Avoiding Roadblocks in Listening
May 14, 2011 4 Comments
“Reflective Listening” is using effective active listening skills, that encourage orderly communication and allow one to listen as objectively and un-coercively as possible to another who is speaking.
Reflective listening above all – is about listening– , and giving passive responses and reflection for clarification and encouragement…. as covered in the previous post: “Reflective Listening for improved communication“
Often when one is listening he or she feel compelled to respond. Without realizing, one is introducing his opinion, experiences, advice and assertions. these “Roadblocks” are statements by a listener that impede the progress of reflective listening. Learning to avoid and abstain from “Roadblocks” as much as one can, will make a person a better listener.
Roadblocks to Reflective Listening
Advising or Recommending
“What I would do is…” “What I think you should do is...”
“Perhaps, you should...” “Let me suggest….” “I wouldn’t do….”
Some would argue it is better to allow a person to be his or her own problem solver. Giving an advice may make someone depend on advice, have an excuse if the advice another gives didn’t work out, or they may spend more time debating whether its good advise or not, rather than problem solve themselves.
Warning, Preaching, or Directing
“You must...” “You had better...” “If you don’t …. then..”
“Its your responsibility…” “you have to…”
These statements can make someone feel guilty or obliged, and don’t encourage or clarify communicating.
Psychoanalyzing or Diagnosing
“Your problem is…” “What’s wrong with you is…”
“You don’t mean that…” “What you need is ”
While it might clarify a speakers motive, it may sound threating or confusing. and if one is wrong, it simply impedes communication.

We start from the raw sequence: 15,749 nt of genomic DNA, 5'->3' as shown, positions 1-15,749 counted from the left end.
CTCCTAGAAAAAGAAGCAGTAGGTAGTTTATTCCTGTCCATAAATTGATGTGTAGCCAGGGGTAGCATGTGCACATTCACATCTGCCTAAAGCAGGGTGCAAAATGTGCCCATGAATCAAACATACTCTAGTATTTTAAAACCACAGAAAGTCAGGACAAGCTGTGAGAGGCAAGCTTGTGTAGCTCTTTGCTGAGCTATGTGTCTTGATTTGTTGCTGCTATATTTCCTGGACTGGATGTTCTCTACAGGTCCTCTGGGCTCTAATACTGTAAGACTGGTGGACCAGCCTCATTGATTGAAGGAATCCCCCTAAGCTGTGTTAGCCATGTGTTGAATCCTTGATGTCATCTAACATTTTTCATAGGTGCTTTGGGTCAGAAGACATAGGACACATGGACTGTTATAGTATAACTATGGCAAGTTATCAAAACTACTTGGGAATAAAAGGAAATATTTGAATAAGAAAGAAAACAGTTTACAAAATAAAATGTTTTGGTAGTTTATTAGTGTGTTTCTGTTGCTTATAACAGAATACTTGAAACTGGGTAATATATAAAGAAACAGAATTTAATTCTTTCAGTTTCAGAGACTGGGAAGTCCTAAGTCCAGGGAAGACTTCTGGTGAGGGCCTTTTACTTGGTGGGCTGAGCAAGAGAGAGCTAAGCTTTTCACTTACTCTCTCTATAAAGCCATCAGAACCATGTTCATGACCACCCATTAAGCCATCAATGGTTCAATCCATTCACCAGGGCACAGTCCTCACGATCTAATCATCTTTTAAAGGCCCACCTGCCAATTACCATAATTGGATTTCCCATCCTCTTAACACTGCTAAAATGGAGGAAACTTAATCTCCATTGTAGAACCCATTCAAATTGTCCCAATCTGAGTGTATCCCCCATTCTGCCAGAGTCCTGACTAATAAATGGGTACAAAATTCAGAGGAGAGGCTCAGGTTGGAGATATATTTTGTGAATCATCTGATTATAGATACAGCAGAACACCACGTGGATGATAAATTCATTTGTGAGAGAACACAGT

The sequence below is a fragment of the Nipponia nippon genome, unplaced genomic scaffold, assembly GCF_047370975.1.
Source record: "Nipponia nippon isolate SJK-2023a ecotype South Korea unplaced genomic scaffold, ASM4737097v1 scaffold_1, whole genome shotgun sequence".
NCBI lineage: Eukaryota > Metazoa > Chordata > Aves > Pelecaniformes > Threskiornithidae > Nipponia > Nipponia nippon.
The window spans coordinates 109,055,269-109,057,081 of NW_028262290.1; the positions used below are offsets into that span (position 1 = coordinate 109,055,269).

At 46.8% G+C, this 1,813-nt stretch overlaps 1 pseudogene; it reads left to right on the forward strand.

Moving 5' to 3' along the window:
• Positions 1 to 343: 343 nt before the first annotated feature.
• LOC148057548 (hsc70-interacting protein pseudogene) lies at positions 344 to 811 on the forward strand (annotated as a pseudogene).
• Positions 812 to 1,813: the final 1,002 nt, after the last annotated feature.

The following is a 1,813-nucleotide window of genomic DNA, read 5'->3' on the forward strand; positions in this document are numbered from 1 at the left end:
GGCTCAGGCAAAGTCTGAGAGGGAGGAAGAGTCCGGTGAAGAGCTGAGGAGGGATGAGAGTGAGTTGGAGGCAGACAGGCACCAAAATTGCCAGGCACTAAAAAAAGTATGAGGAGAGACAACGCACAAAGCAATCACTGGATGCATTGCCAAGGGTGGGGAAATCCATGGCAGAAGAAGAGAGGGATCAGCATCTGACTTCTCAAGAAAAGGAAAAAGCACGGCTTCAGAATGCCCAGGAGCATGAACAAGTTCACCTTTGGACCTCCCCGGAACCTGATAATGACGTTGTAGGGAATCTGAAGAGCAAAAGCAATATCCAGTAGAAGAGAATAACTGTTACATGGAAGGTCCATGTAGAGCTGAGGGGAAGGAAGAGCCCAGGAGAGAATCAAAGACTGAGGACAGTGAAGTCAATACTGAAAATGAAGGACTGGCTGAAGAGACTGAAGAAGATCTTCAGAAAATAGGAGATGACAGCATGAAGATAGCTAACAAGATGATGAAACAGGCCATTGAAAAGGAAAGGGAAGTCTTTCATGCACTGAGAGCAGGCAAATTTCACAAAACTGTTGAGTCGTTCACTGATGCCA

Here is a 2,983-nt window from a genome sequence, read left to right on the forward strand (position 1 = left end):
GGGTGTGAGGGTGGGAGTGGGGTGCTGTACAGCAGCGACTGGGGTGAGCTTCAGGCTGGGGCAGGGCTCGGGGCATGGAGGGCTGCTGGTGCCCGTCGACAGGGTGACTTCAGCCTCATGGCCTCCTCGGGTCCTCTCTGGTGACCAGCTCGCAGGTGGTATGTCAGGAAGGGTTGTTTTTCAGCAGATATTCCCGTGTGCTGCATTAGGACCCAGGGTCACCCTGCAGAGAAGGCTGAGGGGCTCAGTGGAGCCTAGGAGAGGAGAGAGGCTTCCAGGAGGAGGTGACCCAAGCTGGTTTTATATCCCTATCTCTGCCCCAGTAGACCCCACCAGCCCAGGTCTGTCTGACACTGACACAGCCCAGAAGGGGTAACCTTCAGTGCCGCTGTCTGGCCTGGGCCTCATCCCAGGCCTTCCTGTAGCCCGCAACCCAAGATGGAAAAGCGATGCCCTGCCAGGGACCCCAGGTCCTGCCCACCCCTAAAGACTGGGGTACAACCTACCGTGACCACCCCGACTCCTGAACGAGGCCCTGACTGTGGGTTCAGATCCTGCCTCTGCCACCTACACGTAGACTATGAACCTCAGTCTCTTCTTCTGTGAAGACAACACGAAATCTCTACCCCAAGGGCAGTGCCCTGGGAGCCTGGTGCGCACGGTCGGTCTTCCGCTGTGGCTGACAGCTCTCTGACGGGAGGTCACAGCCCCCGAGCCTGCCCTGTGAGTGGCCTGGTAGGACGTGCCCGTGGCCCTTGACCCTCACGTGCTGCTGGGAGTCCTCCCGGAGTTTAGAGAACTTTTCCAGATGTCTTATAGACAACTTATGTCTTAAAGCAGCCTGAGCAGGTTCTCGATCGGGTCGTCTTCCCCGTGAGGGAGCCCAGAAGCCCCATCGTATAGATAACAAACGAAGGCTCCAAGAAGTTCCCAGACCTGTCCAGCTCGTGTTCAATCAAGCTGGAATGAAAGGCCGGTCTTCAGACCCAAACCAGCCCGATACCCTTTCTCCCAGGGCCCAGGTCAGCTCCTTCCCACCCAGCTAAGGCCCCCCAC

Lecturing and Logic
“Do you realize” “The fact is..” “yes, but...”
Lecturing and using logic is a good idea if you are debating or trying to get your point across, not so good for being objective and open to listening.
Judging good or bad, Criticizing or Approving
“you are just lazy ” “thats a good thing to do”
Statements like this can make people feel inferior or dependent on someones value judgment. these statements can also cut off communication.
Reassuring or Excusing
“Don’t worry...” “you’ll feel better when...” “You’ll be fine… ”
Reassuring isn’t so bad. We want to make people feel better immediately with some words or reassurance. However, as an active listener, one will probably notice that using reflect listening (“you are feeling”..) is more encouraging and empathetic.
Closed or leading questions
“wouldn’t it be best if” “Do you dislike that person...“?
A leading question leads the speaker to answer a particular way. Although direct ,they can interfere with the objectivity and neutrality of listening.
“that happened to me once..“, “that reminds me...”
“lets discuss it later”
Simply says that one is not interested in listening, right now.
I took a training course in active and reflective listening skills some years ago, and like most people, I found it difficult not to use these “Roadblocks”. while listening in a conversation. It just seem natural to talk of my experiences … and t sometimes that does makes for good casual conversation.
However when listening is important, its ok to say nothing. If one is compelled to say something, why not use reflecting and open ended question that are part of listening skills . Sometimes what one abstains from saying is as important as what he or she says.
This list of “roadblocks ” are based on the work of Thomas Gordon‘s P.E.T. and L.E.T.